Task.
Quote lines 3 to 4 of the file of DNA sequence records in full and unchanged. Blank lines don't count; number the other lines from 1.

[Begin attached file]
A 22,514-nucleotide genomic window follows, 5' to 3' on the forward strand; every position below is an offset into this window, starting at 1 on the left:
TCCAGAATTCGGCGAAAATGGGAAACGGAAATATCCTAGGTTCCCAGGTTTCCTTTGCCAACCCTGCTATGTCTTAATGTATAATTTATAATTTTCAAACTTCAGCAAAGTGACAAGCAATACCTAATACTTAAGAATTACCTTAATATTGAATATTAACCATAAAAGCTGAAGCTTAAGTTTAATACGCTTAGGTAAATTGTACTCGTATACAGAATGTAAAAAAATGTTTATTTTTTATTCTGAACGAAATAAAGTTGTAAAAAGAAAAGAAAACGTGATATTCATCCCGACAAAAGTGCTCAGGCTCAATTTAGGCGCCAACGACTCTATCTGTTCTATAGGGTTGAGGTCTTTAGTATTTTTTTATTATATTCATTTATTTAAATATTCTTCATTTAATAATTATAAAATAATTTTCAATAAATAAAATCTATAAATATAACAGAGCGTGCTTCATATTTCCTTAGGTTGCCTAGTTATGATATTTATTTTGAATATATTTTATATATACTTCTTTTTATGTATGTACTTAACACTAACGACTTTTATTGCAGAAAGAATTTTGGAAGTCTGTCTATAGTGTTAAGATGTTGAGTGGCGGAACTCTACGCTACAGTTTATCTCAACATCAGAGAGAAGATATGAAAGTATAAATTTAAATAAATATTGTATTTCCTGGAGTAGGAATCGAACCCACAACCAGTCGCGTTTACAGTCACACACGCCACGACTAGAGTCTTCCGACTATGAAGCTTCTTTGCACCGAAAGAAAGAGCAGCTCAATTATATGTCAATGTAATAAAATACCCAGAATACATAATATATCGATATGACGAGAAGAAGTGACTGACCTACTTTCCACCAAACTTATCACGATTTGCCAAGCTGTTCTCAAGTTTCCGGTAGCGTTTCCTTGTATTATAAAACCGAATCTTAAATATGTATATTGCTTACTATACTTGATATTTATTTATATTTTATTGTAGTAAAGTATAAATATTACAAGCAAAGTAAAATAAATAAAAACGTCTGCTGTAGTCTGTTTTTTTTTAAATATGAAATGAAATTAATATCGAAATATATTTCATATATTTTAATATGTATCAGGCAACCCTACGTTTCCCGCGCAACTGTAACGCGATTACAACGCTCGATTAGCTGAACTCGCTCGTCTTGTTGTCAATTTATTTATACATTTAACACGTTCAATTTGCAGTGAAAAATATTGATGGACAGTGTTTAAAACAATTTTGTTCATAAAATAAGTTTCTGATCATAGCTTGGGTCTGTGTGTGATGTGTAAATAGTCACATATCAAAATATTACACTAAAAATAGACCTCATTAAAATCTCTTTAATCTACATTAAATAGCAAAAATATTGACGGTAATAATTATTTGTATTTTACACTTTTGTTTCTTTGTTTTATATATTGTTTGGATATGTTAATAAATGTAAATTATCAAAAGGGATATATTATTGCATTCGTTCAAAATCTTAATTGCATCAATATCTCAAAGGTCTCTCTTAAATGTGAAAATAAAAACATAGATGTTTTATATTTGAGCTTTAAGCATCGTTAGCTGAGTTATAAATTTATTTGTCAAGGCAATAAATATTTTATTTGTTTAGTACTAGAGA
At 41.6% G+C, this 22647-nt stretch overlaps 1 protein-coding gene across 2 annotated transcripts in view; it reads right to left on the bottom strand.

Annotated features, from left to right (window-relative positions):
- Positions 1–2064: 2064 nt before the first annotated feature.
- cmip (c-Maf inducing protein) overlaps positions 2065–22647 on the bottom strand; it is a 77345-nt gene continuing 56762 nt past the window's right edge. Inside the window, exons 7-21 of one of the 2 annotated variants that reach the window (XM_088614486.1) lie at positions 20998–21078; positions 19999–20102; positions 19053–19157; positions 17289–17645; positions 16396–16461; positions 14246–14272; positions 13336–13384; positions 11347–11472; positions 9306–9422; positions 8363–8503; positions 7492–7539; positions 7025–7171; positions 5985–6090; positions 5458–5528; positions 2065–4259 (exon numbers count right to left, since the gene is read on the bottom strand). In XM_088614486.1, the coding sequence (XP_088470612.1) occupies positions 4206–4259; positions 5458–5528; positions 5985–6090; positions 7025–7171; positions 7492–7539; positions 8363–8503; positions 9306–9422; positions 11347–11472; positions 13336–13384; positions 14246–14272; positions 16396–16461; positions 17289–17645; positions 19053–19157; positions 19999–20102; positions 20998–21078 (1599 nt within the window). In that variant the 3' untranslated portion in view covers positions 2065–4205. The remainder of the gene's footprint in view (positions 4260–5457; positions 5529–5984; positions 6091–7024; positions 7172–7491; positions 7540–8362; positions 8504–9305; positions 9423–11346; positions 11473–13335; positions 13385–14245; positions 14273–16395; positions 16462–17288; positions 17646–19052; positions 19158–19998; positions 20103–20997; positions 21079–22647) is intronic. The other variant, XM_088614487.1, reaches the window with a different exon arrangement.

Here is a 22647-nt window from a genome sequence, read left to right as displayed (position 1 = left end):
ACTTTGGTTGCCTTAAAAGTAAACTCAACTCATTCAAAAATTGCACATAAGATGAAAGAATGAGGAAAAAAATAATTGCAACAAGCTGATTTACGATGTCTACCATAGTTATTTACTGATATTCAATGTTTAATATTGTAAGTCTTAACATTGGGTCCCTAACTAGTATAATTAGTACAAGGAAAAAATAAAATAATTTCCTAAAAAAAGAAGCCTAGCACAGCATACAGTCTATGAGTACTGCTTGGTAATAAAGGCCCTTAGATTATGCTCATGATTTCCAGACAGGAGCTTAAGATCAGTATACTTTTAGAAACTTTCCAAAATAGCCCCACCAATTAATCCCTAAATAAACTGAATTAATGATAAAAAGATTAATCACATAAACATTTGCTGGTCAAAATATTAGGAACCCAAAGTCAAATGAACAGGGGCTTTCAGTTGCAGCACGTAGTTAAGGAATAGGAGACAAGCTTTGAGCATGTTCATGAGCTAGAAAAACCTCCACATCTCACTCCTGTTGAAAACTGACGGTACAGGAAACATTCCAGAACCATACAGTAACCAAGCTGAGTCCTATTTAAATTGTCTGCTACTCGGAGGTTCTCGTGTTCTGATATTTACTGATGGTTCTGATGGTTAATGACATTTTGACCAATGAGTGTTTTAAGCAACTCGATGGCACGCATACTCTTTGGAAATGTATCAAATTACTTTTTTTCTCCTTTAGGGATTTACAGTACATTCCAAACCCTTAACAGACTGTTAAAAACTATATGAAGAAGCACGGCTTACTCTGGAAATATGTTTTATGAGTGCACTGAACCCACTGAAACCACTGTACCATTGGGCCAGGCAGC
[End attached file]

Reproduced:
At 41.6% G+C, this 22647-nt stretch overlaps 1 protein-coding gene across 2 annotated transcripts in view; it reads right to left on the bottom strand.

Annotated features, from left to right (window-relative positions):